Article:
- Oh, and BTW, there are outstandingly obnoxious people in some of those other venues, too, and in fact that's why I actively avoid some of them; I like to limit the total number of such I run into regularly. -- DougMerritt
- LambdaTheUltimate is refreshingly free from the obnoxious; flames and such are not tolerated there. -- ScottJohnson
- That is precisely the forum I was talking about that I intensely dislike due to the (profanity-free) flames. There's more than one way to be obnoxiously rude.
- It does have it's share of SmugWeenie?s, and many posters there are blatantly contemptuous of industry and industrial programming. (And programmers). OTOH, RudenessObjections are usually effective, and the moderator (in my opinion) is fairly good at keeping things from getting too far out of hand. Profanity or no; the likes of Richard v. Costin isn't tolerated at LTU.
LtU is notoriously sterile in producing quality content that is useful to readers (would that be LambdaReader?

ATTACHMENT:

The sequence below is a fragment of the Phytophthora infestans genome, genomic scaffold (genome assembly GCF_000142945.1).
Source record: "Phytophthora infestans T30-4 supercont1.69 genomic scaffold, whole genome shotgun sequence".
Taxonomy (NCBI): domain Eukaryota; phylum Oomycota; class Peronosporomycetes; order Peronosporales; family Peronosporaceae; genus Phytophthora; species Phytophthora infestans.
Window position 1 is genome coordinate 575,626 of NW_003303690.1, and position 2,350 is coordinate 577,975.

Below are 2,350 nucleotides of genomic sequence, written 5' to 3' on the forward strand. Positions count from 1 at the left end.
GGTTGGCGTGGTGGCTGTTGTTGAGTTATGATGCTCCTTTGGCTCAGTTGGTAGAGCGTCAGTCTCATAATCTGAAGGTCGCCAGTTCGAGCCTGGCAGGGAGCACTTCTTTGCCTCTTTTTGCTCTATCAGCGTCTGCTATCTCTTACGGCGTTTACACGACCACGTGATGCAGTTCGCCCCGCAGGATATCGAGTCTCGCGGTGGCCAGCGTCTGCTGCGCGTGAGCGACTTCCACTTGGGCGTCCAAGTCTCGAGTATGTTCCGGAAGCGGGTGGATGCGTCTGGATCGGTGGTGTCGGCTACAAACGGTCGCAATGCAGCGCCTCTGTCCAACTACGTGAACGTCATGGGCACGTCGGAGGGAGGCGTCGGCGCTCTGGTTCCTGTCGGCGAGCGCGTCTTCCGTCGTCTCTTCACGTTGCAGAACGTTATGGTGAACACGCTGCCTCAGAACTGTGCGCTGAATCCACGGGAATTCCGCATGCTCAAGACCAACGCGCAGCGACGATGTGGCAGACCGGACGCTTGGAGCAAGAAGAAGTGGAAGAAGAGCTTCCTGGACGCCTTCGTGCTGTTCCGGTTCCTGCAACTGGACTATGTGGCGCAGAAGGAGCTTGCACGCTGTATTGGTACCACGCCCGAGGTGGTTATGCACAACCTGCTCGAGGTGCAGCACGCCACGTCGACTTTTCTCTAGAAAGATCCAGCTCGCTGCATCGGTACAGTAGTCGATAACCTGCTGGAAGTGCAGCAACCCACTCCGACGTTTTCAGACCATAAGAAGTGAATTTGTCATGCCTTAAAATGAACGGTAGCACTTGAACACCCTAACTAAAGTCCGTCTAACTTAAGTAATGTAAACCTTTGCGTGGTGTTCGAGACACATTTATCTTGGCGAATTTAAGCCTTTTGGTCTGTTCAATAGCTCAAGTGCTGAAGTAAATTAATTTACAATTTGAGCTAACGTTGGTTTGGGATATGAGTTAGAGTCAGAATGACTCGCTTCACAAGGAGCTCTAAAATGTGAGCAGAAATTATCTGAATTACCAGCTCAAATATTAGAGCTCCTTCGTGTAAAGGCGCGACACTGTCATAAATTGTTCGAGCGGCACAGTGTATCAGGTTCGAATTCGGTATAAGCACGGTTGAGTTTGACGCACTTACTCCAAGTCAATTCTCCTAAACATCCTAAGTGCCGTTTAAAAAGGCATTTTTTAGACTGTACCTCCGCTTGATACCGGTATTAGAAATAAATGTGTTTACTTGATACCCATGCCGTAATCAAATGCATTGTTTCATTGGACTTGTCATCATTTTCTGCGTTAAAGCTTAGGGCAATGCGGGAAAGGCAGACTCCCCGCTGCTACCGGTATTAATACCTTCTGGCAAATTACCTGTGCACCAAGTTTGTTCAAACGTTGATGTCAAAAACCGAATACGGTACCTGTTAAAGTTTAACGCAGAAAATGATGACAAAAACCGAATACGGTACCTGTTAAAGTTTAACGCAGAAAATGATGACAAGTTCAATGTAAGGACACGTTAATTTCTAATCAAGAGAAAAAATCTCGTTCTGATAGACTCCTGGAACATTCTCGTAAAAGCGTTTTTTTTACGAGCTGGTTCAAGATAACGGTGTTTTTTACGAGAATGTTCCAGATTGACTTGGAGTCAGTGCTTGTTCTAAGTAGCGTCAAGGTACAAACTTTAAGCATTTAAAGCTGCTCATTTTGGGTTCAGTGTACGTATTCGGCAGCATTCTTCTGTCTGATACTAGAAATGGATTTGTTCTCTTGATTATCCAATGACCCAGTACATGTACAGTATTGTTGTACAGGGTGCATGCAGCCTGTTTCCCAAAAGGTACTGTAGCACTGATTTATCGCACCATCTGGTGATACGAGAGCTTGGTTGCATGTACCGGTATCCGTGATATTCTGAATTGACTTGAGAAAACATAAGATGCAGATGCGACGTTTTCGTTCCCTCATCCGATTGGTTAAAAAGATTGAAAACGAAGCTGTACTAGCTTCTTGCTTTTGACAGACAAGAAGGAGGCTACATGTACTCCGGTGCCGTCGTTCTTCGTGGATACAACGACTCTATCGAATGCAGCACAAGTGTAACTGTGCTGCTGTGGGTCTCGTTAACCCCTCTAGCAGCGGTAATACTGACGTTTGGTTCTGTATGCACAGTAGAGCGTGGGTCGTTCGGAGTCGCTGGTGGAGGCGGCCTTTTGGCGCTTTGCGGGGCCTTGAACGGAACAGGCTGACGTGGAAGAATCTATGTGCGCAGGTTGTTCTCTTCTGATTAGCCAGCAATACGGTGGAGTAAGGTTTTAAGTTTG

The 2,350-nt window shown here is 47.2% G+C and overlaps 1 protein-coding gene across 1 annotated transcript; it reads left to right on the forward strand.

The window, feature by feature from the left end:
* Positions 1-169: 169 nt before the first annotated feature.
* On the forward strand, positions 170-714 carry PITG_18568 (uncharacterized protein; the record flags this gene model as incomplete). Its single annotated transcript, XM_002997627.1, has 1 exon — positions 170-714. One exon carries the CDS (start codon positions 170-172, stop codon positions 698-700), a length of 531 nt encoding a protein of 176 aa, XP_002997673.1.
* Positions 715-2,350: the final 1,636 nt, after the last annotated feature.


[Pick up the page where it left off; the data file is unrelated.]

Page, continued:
?). I have the RSS feed because I occasionally find out a few links from there. But the "content threads" (including the ones involving our very own engineer_scotty) are typically beyond redemption. Which is fine for somebody looking after a social club and occasionally finding out new stuff, but it just cannot be competing with wikis by design
Discussion about WikiPedia moved there.
To my mind, the essence of wiki is the idea that FromFertilizerComeFlowers
retains plenty of signal and plenty of noise. There are a few people here who have been here long enough to simply regard this as the normal state of affairs. Richard and Costin exist in that twilight zone between the downright antisocial and the socially accountable. They often contribute signal. Their noise may or may not counterbalance that. But wiki, as a process, seems to take that in its stride. Whether they generate more daisies than coproliths isn't really the point. When wiki is no longer interesting enough to evolve, it may be said to have failed. Until then, love it or leave it. -- Pete
In my view, this Wiki is now extraordinarily hostile to technical discussion of any
innovative ideas. We've lost our civility and with it my willingness to contribute technical ideas or discussion. Innovative ideas are nearly always half-baked, full of holes, and easily ridiculed. Perhaps our community will someday rediscover the benefit of seeking value and nuggets of cool things in a collaborative, rather than hostile, social environment. -- TomStambaugh